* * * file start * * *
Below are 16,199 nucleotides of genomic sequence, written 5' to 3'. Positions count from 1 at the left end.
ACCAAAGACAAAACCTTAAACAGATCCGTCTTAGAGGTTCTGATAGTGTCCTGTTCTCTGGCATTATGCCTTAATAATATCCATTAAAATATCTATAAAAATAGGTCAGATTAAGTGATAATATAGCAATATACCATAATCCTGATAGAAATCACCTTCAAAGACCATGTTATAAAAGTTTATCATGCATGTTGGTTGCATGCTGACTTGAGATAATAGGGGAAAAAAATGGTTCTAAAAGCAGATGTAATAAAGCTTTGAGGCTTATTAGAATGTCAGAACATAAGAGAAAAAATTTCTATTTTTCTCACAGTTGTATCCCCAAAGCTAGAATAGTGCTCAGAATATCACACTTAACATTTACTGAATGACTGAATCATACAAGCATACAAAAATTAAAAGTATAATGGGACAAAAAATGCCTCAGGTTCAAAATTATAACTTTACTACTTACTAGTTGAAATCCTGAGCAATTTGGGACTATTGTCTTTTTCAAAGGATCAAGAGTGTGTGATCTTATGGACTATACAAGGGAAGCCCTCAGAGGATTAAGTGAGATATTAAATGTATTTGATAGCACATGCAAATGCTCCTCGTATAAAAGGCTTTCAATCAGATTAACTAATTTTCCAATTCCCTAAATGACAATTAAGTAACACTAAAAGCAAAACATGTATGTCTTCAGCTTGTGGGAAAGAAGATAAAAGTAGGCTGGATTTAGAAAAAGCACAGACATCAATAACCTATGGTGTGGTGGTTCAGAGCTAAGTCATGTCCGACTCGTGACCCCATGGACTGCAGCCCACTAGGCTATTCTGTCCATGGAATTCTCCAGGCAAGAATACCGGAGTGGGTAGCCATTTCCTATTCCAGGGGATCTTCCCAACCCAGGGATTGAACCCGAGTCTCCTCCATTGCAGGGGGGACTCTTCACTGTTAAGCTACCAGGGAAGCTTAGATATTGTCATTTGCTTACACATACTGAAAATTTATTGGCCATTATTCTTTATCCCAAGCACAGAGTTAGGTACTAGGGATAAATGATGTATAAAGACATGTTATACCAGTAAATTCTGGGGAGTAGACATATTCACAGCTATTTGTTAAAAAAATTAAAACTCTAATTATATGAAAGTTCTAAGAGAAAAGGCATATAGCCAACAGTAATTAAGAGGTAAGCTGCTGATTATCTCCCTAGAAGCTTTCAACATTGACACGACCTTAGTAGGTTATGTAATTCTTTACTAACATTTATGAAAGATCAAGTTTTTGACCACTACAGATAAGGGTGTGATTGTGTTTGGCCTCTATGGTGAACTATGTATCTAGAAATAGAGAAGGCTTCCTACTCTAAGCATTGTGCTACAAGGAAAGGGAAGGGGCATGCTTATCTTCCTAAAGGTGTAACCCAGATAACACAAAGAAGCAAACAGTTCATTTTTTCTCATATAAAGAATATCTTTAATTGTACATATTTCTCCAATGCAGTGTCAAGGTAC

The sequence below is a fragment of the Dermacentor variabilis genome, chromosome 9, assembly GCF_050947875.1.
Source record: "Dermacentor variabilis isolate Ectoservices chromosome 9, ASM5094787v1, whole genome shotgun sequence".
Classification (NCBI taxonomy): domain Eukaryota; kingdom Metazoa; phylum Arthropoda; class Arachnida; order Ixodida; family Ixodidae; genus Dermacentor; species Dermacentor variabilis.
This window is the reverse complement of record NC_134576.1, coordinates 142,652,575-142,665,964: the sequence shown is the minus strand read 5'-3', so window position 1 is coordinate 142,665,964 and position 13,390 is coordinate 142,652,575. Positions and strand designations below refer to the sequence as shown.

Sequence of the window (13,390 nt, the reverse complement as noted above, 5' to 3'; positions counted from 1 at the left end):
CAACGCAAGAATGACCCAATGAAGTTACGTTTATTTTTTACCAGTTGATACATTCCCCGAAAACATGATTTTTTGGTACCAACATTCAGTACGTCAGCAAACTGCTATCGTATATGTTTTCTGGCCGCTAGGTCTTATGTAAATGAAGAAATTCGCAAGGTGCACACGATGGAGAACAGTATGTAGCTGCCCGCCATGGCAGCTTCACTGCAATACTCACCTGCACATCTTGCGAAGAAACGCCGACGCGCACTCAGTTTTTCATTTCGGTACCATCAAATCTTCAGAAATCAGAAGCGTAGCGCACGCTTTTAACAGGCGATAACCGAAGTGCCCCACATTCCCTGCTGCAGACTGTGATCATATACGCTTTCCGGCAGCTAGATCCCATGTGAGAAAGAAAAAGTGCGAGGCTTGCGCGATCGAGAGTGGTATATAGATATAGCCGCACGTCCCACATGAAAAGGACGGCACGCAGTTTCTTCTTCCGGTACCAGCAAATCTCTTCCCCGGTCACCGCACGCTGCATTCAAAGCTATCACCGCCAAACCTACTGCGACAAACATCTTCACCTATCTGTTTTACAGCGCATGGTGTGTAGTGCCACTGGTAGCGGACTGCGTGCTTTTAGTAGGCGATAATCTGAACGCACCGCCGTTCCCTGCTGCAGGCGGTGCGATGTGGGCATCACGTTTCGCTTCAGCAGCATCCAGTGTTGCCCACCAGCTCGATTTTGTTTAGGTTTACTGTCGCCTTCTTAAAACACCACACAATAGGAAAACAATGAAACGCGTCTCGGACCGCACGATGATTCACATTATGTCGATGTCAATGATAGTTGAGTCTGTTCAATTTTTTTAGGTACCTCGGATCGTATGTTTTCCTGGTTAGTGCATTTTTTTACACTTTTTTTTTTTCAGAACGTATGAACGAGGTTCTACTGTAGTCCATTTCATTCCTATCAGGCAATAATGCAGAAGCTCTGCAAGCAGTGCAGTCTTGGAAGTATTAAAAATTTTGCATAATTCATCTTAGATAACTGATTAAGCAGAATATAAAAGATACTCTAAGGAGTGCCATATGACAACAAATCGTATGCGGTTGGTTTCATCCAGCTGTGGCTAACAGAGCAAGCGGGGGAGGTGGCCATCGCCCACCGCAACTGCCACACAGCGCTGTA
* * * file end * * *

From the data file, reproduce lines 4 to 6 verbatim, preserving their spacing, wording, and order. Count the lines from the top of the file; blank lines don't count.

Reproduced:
Source record: "Dermacentor variabilis isolate Ectoservices chromosome 9, ASM5094787v1, whole genome shotgun sequence".
Classification (NCBI taxonomy): domain Eukaryota; kingdom Metazoa; phylum Arthropoda; class Arachnida; order Ixodida; family Ixodidae; genus Dermacentor; species Dermacentor variabilis.
This window is the reverse complement of record NC_134576.1, coordinates 142,652,575-142,665,964: the sequence shown is the minus strand read 5'-3', so window position 1 is coordinate 142,665,964 and position 13,390 is coordinate 142,652,575. Positions and strand designations below refer to the sequence as shown.